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Saab Global
35 Draken

Over 400 years of history

Sweden has a lengthy history of initiatives in the defence and security industry. This small country has produced a large number of well-known, high-tech companies – such as Bofors, Kockums and Saab – that have now become one with Saab. Certain aspects of our history go all the way back to the 1600s, when Sweden was one of Europe’s major powers.

Saab came about during the 1930s under the threat of a new world war. In the neutral Sweden, politicians wanted to create an air force based on domestic industry. It was clear that aviation was the future. Prime Minister Per-Albin Hansson declared in a speech in 1936 that “our country should manufacture its own weapons as much as possible. We have good shipyards and armouries but we have no production in the country for warplanes.”

Artillery pieces and combat vehicles
Artillery pieces and combat vehicles at Bofors.
The artillery localization radar system Arthur.

Saab was founded on 2 April 1937 to develop and manufacture combat aircraft. The Swedish Air Force was built up during the Cold War with products from us, and became one of the world’s largest. Planes such as the Draken, Viggen and Gripen represent some of Sweden’s largest industrial initiatives through history and have led to pioneering technological developments in several fields, not the least in the IT sector.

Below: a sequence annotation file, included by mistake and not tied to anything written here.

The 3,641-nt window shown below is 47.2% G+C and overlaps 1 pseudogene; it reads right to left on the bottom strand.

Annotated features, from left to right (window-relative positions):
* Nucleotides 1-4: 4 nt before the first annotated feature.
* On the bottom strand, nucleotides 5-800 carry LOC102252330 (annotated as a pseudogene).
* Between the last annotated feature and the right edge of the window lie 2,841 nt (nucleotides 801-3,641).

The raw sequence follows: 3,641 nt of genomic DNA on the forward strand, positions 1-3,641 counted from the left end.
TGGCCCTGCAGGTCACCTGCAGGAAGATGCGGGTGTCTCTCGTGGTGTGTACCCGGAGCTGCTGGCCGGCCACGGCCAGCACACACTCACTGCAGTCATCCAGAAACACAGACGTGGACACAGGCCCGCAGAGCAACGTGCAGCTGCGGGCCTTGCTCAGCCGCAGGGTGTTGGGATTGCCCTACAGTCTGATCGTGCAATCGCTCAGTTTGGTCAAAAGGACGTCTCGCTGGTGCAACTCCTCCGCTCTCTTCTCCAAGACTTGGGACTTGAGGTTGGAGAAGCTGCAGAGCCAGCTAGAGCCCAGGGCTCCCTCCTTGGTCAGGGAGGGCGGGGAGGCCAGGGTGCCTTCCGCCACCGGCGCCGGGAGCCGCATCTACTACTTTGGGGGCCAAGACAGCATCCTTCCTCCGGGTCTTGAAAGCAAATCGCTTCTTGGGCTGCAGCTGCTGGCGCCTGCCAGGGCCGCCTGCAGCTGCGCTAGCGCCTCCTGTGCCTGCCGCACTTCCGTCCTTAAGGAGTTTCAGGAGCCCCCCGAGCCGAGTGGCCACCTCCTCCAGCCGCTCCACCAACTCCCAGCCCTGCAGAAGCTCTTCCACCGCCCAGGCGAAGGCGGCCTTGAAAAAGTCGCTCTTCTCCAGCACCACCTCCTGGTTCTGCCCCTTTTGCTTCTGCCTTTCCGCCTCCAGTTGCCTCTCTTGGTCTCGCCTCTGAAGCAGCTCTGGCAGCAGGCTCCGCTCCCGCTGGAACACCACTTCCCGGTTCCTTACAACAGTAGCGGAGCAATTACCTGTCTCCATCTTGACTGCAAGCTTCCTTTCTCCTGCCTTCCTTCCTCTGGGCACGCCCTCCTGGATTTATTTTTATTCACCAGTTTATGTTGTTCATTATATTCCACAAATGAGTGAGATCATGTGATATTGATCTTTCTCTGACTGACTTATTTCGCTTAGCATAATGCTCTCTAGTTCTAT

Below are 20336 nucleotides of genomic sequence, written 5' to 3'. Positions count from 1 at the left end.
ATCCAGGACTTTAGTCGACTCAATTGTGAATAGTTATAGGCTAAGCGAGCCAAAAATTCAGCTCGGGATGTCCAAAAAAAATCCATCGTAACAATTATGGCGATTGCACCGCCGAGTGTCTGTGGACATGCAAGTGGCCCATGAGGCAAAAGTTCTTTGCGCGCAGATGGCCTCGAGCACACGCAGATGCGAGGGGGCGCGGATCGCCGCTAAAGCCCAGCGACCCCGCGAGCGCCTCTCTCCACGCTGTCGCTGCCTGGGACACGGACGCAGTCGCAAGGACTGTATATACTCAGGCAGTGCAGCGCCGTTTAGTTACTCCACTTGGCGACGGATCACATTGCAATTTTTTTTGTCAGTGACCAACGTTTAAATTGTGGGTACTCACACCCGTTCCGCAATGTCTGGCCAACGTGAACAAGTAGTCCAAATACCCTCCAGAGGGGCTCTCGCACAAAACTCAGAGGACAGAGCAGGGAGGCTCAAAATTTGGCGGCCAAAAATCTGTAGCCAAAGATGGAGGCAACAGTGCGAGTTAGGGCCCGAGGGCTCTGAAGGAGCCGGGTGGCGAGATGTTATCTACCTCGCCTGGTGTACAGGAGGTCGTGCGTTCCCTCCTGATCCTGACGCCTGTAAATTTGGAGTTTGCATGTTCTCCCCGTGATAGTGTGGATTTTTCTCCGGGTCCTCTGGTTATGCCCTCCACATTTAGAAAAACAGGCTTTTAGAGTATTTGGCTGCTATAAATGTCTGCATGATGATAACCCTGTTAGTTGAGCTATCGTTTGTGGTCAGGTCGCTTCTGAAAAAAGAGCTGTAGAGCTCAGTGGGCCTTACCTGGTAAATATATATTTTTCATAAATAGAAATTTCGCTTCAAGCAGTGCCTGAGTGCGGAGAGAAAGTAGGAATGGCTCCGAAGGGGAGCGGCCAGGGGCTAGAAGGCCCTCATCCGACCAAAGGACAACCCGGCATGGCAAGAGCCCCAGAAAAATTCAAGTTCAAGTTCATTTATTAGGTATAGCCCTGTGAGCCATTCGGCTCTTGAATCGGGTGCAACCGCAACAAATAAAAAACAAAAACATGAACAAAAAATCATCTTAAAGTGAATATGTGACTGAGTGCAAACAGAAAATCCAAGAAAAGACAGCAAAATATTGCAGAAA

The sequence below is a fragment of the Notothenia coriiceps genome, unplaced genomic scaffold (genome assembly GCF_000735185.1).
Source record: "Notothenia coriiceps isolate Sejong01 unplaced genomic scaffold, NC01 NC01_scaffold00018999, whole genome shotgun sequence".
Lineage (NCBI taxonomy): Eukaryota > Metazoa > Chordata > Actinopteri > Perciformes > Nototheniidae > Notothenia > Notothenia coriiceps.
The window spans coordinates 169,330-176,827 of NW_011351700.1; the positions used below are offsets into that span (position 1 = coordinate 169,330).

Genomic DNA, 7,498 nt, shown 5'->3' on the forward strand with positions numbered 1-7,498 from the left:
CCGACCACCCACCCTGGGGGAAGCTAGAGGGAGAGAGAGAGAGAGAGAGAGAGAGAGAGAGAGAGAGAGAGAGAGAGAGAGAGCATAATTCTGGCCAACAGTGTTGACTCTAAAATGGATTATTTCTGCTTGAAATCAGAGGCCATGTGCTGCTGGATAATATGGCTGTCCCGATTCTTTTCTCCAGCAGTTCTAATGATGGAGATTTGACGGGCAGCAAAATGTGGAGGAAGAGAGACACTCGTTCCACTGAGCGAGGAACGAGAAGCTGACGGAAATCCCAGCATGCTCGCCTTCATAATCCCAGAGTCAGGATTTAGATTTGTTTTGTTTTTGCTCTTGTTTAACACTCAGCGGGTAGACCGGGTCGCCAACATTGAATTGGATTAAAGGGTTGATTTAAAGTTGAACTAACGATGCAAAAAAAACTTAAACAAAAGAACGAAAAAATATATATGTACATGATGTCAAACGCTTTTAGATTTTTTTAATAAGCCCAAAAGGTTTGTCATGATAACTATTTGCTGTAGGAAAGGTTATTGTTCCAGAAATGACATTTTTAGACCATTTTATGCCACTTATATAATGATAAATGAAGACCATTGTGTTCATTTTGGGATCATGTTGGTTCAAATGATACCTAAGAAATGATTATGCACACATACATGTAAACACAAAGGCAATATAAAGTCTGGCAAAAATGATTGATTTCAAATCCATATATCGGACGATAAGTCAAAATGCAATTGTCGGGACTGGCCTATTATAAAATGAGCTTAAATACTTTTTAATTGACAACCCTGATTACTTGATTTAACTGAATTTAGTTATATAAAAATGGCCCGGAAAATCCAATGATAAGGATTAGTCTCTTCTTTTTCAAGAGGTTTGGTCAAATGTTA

A large portion of the Swedish defence and security industry’s history is associated with today’s Saab. With the acquisitions of companies such as Bofors and Kockums, Saab has gained a heritage that can be traced back to the 1600s. As early as the reign of King Karl XI during the country’s years as a major power, Sweden’s most specialised vessels were launched at the naval yard in Karlskrona, and the same is true today with the construction of the next generation of submarines.

Victor Hammar the gun designer
Bofors 75 mm mountain cannon in driving position.
Coastal corvettes that evade radar
Coastal corvettes that evade radar.

In the manufacturing district of Bofors at the close of the 1800s, Alfred Nobel began world-leading production of artillery and gunpowder. More than 100 years later, this is where antiaircraft weapons systems and antitank weapons are developed for future needs. In 2006, Saab made one of its most strategic acquisitions with the purchase of Ericsson Microwave Systems. The company has world-leading products in radar and surveillance, including the airborne radar system Erieye, the Giraffe ground radar system and the artillery localization radar system Arthur.

Although we started as a pure defence industry company, the end of the war and impending military budget cuts prompted the company to branch out into civilian aircraft and applications. This process would pave the way for the company’s merger with Scania between 1969 and 1995.